Targa and Tucker enjoying the early morning sun as we motor towards home while Susanna sleeps below.

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Another Day Sailing on Long Island Sound (Pictures)

Today we took the final sail of the summer break. Susanna, the boys, and I loaded the dogs up and headed down the Niantic River and out to the sound. It was the first time that we have taken the dogs sailing, and they did better than I expected. Targa spent most of the time in the cockpit either sleeping or just watching. Tucker preferred to be below.

We headed out into Niantic Bay and took a right around Black Point and back up to Long Ledge and Griswold Island. We dropped anchor in about 15 feet of water and used the dinghy to row everyone (including the dogs) to Long Ledge. We all spent time exploring the rocks and swimming (the dogs needed a little “extra” encouragement to get in the water.

After a short swim (it wasn’t the warmest day) we rowed back to the boat and headed home. We were off the water just in time to catch a not-so-healthy dinner at McDonald’s on the way home.

Susanna, the boys, and the dogs enjoying Long Ledge. All are trying to avoid sitting in the bird poop (except the dogs - they didn't seem to care).

Susanna, the boys, and the dogs enjoying Long Ledge. All are trying to avoid sitting in the bird poop (except the dogs – they didn’t seem to care).

Exploring Long Ledge. Griswold Island is in the background

Ben and the dogs exploring Long Ledge. Griswold Island is in the background

Ben and Tucker in the cabin of the O'Day 22.

Ben and Tucker in the cabin of the O’Day 22.

Will and Targa enjoying our motor-sailing around Black Point.

Will and Targa enjoying our motor-sailing around Black Point.

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Sailing to Block Island

A panoramic view of the anchorage at Block Island, RI

A panoramic view of the anchorage at Block Island, RI

I took a day of vacation on Friday to sail to Block Island, RI and meet some friends from work. They had sailed there on Thursday from Newport on a 44′ boat owned by Dick Lemish. They had a 24 mile journey and made it in 4 hours.  I have a 22′ sailboat that can only do about half the speed and we had a 34 mile journey.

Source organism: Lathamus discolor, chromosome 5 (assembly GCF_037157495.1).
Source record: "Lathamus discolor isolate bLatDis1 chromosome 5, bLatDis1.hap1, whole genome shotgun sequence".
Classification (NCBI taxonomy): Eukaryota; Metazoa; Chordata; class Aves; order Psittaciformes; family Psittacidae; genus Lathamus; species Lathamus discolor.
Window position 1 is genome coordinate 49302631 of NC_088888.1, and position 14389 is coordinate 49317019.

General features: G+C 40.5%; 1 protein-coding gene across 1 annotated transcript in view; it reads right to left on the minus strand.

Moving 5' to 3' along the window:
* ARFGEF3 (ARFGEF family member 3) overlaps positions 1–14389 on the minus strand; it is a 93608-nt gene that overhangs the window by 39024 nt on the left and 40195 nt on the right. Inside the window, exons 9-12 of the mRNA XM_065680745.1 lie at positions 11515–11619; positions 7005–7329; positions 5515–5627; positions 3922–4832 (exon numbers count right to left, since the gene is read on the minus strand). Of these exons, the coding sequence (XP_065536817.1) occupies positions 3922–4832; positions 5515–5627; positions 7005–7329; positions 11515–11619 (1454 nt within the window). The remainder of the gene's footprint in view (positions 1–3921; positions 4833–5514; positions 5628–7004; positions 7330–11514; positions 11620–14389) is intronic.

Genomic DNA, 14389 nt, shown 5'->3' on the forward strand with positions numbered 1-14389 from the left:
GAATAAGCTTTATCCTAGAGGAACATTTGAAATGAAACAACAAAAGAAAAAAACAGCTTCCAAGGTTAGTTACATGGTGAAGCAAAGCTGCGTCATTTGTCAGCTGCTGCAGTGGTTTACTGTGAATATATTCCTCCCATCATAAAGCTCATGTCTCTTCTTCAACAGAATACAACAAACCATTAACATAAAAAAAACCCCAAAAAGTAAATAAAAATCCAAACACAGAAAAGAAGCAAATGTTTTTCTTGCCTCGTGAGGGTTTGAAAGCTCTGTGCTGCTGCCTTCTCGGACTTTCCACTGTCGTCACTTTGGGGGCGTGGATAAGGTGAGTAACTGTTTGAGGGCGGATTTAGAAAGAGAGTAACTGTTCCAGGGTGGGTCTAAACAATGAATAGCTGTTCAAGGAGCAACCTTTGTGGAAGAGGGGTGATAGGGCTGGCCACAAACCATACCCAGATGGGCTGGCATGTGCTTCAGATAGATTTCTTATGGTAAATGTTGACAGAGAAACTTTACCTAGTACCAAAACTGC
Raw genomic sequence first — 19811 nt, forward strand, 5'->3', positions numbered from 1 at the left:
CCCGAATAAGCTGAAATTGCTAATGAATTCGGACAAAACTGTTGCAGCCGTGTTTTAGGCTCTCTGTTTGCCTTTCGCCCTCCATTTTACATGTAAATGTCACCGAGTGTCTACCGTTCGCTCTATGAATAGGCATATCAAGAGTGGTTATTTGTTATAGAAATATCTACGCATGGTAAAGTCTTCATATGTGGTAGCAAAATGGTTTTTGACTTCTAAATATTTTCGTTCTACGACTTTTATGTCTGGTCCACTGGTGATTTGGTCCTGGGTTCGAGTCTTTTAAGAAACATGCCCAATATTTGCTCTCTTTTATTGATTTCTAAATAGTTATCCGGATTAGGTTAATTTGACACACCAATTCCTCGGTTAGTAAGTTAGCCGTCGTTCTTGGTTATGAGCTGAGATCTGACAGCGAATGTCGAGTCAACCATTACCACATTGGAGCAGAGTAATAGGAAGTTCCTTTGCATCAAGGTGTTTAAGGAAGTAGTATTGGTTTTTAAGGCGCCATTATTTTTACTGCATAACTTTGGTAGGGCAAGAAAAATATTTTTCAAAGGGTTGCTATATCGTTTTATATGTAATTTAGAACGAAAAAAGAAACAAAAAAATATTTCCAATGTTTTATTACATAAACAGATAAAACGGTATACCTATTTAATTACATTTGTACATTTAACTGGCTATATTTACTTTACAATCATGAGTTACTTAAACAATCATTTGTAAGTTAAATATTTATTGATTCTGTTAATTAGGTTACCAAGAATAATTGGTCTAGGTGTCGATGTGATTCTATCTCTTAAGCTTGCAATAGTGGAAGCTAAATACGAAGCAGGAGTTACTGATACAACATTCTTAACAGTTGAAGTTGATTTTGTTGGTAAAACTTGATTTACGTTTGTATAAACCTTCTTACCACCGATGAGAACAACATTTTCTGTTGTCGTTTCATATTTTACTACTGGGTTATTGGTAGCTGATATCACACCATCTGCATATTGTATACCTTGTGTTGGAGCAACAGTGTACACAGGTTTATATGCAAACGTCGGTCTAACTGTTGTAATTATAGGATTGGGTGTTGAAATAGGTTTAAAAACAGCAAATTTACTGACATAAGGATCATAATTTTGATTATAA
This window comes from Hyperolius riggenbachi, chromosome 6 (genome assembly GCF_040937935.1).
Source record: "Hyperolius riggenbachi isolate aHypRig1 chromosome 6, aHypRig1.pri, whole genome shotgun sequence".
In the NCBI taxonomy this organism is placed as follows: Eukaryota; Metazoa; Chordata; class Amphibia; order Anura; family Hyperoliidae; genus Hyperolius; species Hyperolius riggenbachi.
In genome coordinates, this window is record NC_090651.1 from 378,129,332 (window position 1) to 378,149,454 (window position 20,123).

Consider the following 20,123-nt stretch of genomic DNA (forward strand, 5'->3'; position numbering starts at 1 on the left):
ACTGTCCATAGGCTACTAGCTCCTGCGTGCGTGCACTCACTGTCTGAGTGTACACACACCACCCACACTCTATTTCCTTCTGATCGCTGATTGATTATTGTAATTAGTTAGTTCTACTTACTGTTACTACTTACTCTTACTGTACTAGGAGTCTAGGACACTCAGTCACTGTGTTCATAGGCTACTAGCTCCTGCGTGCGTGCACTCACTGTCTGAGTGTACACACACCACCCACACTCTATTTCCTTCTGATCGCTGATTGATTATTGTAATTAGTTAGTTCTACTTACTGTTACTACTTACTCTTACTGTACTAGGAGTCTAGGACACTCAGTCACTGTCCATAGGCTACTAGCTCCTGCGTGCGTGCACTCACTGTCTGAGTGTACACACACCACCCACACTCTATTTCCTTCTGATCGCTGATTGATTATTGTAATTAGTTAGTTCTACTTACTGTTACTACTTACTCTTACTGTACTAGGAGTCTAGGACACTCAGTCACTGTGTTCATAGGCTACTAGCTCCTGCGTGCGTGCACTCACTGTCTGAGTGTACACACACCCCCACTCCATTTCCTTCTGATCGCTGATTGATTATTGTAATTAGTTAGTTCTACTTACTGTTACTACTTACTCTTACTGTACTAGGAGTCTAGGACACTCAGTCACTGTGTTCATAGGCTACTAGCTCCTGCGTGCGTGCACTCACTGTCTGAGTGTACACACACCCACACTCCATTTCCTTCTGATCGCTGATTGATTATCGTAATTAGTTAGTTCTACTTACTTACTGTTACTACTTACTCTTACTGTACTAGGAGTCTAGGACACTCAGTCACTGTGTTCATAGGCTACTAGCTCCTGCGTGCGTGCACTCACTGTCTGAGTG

Early Friday morning in the Niantic River.

Early Friday morning in the Niantic River.

I decided not to sail alone, and one of the guys from my office, Adrian, took the day off to sail with me. I picked him up at 5:45 in the morning, and we were underway by 6:30.  We had an early start to catch the tide right at Race Rock (by afternoon there would have been a 4-knot current against us at the race).

We headed out on a calm morning, motoring all the way to Race Rock.  We put up sails as we passed Race Rock and sailed most of the remaining 18-miles to Block Island. The breeze picked up in the afternoon and soon we were flying towards the island at over 5-knots with just the main sail up and 6-foot swells from behind.

After a 9 hour, 34 mile sail, we arrived in time for afternoon drinks and a dinner of burgers and chips (and more beer). I was too tired to head into town with the rest, and fell asleep pretty early.  I slept on my boat, and Adrian camped out in the cockpit of the larger boat. I finally made my 2014 goal of an overnight on the sailboat.

The next morning we departed for home about 8 in the morning. We had a good westerly breeze that pushed us most of the way across Block Island Sound. We turned at Misquamicut State Beach, RI and headed west (under sails and motor). We passed east of Fishers Island, NY and bounced through the choppy waters off of Napatree Point into Fishers Island Sound. The breeze picked up so we killed the outboard and sailed back and forth across Fishers Island sound towards Long Island Sound and Niantic. We motored a bit when the wind died down, but for the most part we sailed until past the Thames River.

Adrian and I enjoying a beer after a long journey to Block Island, RI.

Adrian and I enjoying a beer after a long journey to Block Island, RI.

At about 4:30 we decided to motor the remainder of the trip (past Milestone nuclear power station and up the Niantic River). We pulled into the mooring at about 6pm after a 10 hour and 37-mile journey home.

Sunset at anchor in Great Salt Pond, Block Island, RI

Sunset at anchor in Great Salt Pond, Block Island, RI

 

A summary of our track to Block Island, RI from Niantic River, CT

A summary of our track to Block Island, RI from Niantic River, CT

 

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Pictures from the Curtis Family Week

My dad, my brother, and three nephews visited this past week.  All five of them stayed with us for the week. It was much too busy of a week to write all about it on a tired Sunday morning. Instead, I’ll upload pictures.

On Sunday, we stopped by Cows and Cones in Ledyard for Ice Cream.  Here is Will and his cousin, Brady, eating their ice cream.

On Sunday, we stopped by Cows and Cones in Ledyard for Ice Cream. Here is Will and his cousin, Brady, eating their ice cream.

On Monday, we headed into Boston. Here is a picture of the boys on the "T" (MBTA) heading into the city.